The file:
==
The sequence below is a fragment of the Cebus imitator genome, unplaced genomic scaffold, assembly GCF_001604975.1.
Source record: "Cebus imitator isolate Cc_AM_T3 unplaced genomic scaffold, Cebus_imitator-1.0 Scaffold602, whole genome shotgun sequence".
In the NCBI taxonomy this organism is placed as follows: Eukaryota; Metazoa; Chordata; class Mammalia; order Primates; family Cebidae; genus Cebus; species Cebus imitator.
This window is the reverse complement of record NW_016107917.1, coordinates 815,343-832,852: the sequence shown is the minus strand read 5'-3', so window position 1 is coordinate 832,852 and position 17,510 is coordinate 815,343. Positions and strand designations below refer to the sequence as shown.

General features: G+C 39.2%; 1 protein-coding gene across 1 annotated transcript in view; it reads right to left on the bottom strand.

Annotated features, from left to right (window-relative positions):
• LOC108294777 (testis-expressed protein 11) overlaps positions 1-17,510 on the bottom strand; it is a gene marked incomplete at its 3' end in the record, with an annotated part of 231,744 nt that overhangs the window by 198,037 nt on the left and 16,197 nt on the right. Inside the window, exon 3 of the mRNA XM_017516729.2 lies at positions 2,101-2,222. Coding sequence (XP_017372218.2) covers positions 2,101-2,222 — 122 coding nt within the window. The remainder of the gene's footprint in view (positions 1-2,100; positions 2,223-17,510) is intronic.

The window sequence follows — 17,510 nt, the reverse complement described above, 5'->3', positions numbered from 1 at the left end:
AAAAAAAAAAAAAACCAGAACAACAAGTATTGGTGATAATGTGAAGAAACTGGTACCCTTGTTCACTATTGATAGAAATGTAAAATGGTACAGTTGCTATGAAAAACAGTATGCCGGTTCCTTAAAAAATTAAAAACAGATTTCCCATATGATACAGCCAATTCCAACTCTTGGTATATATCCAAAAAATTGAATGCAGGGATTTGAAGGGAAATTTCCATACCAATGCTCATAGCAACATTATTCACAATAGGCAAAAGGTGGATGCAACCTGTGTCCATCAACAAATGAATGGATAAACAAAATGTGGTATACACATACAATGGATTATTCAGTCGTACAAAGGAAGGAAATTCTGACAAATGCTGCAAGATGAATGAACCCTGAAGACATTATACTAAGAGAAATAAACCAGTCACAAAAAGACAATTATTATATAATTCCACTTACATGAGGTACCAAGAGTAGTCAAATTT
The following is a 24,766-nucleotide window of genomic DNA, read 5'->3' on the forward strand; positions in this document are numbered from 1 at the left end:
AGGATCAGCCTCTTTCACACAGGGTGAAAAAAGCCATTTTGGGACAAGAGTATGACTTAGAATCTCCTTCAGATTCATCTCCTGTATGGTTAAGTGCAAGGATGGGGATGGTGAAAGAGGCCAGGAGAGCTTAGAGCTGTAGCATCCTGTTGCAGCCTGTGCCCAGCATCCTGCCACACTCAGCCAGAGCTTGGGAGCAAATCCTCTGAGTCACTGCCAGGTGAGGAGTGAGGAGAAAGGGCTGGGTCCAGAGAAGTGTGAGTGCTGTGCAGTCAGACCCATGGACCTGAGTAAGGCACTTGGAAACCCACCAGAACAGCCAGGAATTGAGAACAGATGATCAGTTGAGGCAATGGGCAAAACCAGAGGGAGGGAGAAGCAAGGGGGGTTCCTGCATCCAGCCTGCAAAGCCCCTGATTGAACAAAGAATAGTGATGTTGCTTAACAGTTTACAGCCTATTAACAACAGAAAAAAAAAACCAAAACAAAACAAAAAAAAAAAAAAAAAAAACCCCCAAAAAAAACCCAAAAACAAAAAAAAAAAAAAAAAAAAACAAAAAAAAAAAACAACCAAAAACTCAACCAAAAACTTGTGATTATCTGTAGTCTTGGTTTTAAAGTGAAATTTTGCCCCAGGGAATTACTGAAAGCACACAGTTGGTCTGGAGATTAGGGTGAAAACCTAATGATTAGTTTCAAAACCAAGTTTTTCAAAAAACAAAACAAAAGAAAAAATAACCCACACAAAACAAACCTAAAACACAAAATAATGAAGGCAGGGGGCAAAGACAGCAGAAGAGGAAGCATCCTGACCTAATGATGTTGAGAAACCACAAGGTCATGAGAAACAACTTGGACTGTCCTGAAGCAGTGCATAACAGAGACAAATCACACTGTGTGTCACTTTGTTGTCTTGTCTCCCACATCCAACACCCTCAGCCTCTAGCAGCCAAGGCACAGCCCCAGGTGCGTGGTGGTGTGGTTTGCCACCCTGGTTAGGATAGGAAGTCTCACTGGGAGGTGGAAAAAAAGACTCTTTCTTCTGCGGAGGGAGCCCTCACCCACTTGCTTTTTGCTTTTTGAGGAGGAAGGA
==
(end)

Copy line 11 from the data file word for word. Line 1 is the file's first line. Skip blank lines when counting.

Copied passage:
AGGATCAGCCTCTTTCACACAGGGTGAAAAAAGCCATTTTGGGACAAGAGTATGACTTAGAATCTCCTTCAGATTCATCTCCTGTATGGTTAAGTGCAAGGATGGGGATGGTGAAAGAGGCCAGGAGAGCTTAGAGCTGTAGCATCCTGTTGCAGCCTGTGCCCAGCATCCTGCCACACTCAGCCAGAGCTTGGGAGCAAATCCTCTGAGTCACTGCCAGGTGAGGAGTGAGGAGAAAGGGCTGGGTCCAGAGAAGTGTGAGTGCTGTGCAGTCAGACCCATGGACCTGAGTAAGGCACTTGGAAACCCACCAGAACAGCCAGGAATTGAGAACAGATGATCAGTTGAGGCAATGGGCAAAACCAGAGGGAGGGAGAAGCAAGGGGGGTTCCTGCATCCAGCCTGCAAAGCCCCTGATTGAACAAAGAATAGTGATGTTGCTTAACAGTTTACAGCCTATTAACAACAGAAAAAAAAAACCAAAACAAAACAAAAAAAAAAAAAAAAAAAACCCCCAAAAAAAACCCAAAAACAAAAAAAAAAAAAAAAAAAAACAAAAAAAAAAAACAACCAAAAACTCAACCAAAAACTTGTGATTATCTGTAGTCTTGGTTTTAAAGTGAAATTTTGCCCCAGGGAATTACTGAAAGCACACAGTTGGTCTGGAGATTAGGGTGAAAACCTAATGATTAGTTTCAAAACCAAGTTTTTCAAAAAACAAAACAAAAGAAAAAATAACCCACACAAAACAAACCTAAAACACAAAATAATGAAGGCAGGGGGCAAAGACAGCAGAAGAGGAAGCATCCTGACCTAATGATGTTGAGAAACCACAAGGTCATGAGAAACAACTTGGACTGTCCTGAAGCAGTGCATAACAGAGACAAATCACACTGTGTGTCACTTTGTTGTCTTGTCTCCCACATCCAACACCCTCAGCCTCTAGCAGCCAAGGCACAGCCCCAGGTGCGTGGTGGTGTGGTTTGCCACCCTGGTTAGGATAGGAAGTCTCACTGGGAGGTGGAAAAAAAGACTCTTTCTTCTGCGGAGGGAGCCCTCACCCACTTGCTTTTTGCTTTTTGAGGAGGAAGGA